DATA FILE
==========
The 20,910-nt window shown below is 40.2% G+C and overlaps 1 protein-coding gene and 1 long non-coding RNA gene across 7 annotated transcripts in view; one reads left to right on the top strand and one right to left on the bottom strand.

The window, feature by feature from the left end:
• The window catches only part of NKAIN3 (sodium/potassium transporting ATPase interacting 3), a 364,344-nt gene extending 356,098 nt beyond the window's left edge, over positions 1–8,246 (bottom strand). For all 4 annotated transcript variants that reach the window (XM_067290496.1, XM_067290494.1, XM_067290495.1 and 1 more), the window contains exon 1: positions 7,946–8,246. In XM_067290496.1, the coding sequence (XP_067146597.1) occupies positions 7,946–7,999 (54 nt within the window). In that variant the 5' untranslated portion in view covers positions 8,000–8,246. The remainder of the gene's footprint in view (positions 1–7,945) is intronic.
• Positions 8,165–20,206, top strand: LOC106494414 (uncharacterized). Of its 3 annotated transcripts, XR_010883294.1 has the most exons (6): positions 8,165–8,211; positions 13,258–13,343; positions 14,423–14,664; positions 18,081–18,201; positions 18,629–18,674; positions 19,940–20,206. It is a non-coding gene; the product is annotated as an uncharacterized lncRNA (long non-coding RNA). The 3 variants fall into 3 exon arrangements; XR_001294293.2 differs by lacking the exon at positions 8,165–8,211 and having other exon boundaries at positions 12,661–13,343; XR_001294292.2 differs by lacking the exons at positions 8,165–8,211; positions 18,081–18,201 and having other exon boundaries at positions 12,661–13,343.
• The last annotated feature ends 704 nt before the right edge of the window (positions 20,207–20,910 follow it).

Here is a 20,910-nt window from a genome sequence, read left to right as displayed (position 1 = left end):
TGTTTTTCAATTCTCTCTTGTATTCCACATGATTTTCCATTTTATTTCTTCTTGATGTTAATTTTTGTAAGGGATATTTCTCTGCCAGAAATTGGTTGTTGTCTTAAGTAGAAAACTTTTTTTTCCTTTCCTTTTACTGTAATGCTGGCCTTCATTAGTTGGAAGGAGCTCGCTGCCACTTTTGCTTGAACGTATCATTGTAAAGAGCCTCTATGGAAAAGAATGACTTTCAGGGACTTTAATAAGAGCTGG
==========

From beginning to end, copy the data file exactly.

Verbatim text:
The 20,910-nt window shown below is 40.2% G+C and overlaps 1 protein-coding gene and 1 long non-coding RNA gene across 7 annotated transcripts in view; one reads left to right on the top strand and one right to left on the bottom strand.

The window, feature by feature from the left end:
• The window catches only part of NKAIN3 (sodium/potassium transporting ATPase interacting 3), a 364,344-nt gene extending 356,098 nt beyond the window's left edge, over positions 1–8,246 (bottom strand). For all 4 annotated transcript variants that reach the window (XM_067290496.1, XM_067290494.1, XM_067290495.1 and 1 more), the window contains exon 1: positions 7,946–8,246. In XM_067290496.1, the coding sequence (XP_067146597.1) occupies positions 7,946–7,999 (54 nt within the window). In that variant the 5' untranslated portion in view covers positions 8,000–8,246. The remainder of the gene's footprint in view (positions 1–7,945) is intronic.
• Positions 8,165–20,206, top strand: LOC106494414 (uncharacterized). Of its 3 annotated transcripts, XR_010883294.1 has the most exons (6): positions 8,165–8,211; positions 13,258–13,343; positions 14,423–14,664; positions 18,081–18,201; positions 18,629–18,674; positions 19,940–20,206. It is a non-coding gene; the product is annotated as an uncharacterized lncRNA (long non-coding RNA). The 3 variants fall into 3 exon arrangements; XR_001294293.2 differs by lacking the exon at positions 8,165–8,211 and having other exon boundaries at positions 12,661–13,343; XR_001294292.2 differs by lacking the exons at positions 8,165–8,211; positions 18,081–18,201 and having other exon boundaries at positions 12,661–13,343.
• The last annotated feature ends 704 nt before the right edge of the window (positions 20,207–20,910 follow it).

Here is a 20,910-nt window from a genome sequence, read left to right as displayed (position 1 = left end):
TGTTTTTCAATTCTCTCTTGTATTCCACATGATTTTCCATTTTATTTCTTCTTGATGTTAATTTTTGTAAGGGATATTTCTCTGCCAGAAATTGGTTGTTGTCTTAAGTAGAAAACTTTTTTTTCCTTTCCTTTTACTGTAATGCTGGCCTTCATTAGTTGGAAGGAGCTCGCTGCCACTTTTGCTTGAACGTATCATTGTAAAGAGCCTCTATGGAAAAGAATGACTTTCAGGGACTTTAATAAGAGCTGG